Theo’s House (2014)
During 1980’s, Theo and Vincent, two Finnish architects, were involved in a big change of environmental identities – escalating to one coastal area where they replaced 320 wooden houses with 32 concrete towers. 10 years later, it’s 1993 and they meet in a castle in the former East-Germany. Their discussion escalates into a conflict over their projects and ethics of architecture. Finally, Theo begins to design a Dream House, not only for himself, but also for a woman he met once, 50 years ago in his childhood.
“We cited all our gurus: Le Corbusier, van der Rohe, Luis Kahn, Aalto. We became so intoxicated with it, that we could no longer see what we were drawing. We were blind to what we were doing.”
“Maybe the mistake was to blindly trust in the flawlessness of funcionality. It was implemented by destroying the Old. I guess that was what made architecture so unnatural.”
The labyrinthine man
“A labyrinthine man never seeks the truth, but always and only his Ariadne – whatever he wants us to believe.” (Friedrich Nietzsche, Unpublished Fragments)
“He who looks into himself, as into an immense universe, and carries Milky Ways in himself, knows also how irregular all Milky Ways are; they lead into the very chaos and labyrinth of existence.” (Friedrich Nietzsche, The Gay Science)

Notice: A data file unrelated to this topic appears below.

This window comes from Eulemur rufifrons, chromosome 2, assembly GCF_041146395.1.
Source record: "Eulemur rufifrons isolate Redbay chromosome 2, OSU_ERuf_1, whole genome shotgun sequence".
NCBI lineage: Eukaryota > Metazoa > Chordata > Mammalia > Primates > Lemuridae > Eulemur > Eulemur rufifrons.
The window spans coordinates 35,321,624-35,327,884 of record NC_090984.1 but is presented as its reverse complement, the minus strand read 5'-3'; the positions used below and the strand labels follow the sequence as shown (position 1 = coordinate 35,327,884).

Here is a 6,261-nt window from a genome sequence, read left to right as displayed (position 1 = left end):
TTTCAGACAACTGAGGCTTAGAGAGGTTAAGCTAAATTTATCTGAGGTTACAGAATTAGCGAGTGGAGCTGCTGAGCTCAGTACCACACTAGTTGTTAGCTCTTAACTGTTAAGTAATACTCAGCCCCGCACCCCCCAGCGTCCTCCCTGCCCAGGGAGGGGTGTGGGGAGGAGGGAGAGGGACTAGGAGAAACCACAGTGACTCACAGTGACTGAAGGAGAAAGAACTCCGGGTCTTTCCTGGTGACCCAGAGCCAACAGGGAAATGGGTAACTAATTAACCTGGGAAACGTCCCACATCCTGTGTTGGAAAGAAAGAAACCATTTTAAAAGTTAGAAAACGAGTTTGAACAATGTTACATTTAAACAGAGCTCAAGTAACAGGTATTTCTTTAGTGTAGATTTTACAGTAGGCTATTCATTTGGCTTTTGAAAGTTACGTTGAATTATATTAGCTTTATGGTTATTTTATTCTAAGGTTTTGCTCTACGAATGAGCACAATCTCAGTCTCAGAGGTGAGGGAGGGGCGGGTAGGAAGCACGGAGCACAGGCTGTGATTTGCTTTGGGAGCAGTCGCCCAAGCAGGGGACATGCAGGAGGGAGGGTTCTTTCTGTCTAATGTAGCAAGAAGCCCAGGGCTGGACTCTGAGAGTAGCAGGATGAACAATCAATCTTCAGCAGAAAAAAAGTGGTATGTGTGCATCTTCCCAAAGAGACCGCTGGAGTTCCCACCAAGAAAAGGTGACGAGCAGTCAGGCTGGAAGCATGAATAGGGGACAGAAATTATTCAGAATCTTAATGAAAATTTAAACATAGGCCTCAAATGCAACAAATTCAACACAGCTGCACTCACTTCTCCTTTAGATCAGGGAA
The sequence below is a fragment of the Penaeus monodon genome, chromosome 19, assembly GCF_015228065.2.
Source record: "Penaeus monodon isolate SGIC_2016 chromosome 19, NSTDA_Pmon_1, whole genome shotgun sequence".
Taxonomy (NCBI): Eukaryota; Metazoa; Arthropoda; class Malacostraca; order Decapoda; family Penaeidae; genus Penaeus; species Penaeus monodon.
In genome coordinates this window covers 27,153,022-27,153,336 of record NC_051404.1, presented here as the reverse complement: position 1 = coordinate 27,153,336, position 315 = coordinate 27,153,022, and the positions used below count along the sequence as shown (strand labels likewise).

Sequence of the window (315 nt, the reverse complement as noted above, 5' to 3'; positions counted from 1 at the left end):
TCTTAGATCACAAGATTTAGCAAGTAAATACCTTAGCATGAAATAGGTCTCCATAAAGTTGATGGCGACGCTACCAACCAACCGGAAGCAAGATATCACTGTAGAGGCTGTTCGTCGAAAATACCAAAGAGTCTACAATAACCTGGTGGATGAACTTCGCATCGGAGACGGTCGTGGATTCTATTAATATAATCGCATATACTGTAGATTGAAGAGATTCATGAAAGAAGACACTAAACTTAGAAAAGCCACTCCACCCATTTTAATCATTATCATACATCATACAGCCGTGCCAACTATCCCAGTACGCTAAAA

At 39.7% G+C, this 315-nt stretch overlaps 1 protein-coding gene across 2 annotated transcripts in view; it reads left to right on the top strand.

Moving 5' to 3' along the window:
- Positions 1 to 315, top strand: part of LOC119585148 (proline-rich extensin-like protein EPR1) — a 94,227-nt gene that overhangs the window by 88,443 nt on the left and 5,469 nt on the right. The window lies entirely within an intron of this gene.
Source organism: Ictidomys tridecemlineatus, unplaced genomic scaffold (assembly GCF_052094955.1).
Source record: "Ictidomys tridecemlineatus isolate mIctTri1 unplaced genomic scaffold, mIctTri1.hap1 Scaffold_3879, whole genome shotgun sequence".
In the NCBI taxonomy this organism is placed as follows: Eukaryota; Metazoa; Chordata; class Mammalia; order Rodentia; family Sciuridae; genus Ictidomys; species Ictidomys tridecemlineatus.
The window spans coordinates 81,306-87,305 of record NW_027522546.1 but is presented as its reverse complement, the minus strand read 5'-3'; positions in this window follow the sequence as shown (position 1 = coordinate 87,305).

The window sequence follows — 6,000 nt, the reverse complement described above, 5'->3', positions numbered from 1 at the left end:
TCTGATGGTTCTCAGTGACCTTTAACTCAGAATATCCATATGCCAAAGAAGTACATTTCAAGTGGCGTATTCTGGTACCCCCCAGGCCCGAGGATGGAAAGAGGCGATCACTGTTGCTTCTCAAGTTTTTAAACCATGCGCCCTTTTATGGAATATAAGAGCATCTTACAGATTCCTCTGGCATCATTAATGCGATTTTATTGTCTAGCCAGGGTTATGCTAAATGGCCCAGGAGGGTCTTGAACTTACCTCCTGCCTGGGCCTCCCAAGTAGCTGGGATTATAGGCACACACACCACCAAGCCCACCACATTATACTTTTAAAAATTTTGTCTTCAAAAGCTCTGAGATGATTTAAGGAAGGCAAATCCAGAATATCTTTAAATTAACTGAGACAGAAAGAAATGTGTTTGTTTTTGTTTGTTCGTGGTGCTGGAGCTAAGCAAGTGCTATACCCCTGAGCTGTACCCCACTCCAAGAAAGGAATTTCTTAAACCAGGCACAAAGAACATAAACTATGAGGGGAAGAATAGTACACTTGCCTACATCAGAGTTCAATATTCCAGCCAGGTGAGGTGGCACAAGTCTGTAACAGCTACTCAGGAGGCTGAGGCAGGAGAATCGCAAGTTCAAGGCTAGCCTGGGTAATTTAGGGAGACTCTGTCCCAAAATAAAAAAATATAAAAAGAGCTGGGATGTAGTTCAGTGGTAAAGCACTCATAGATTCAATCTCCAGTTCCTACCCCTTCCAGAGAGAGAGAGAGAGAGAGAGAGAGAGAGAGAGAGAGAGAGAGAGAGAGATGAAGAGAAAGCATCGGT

“A labyrinth is sometimes the magical protection of a centre, of a treasure, of a meaning. Entering it may be an initiation ritual, as it may be seen in the myth of Theseus. This symbolism is the model of any existence that, by passing through numerous trials, approaches its own center, its own self, Atman, to use the Indian term… Several times I was aware that I was exiting the labyrinth, that I had found the way. Before, I felt desperate, lost… Of course, I didn’t say to myself I am lost in the labyrinth, but, at the end, I still had the impression that I had conquered a labyrinth. Each of us has known this experience. It must me added that life is not made of a single labyrinth: the trial is renewed… Not once I was certain that I had touched it and, by touching it, I learned a lot, I recognized myself. Then I got lost again. This is our condition, we are neither angels, nor heroes. When man reaches his centre he enriches himself, his consciousness widens, all becomes clear, significant but life goes on: another labyrinth appears, other trials, other ways of trial, on another level.” (Mircea Eliade, Ordeal by Labyrinth)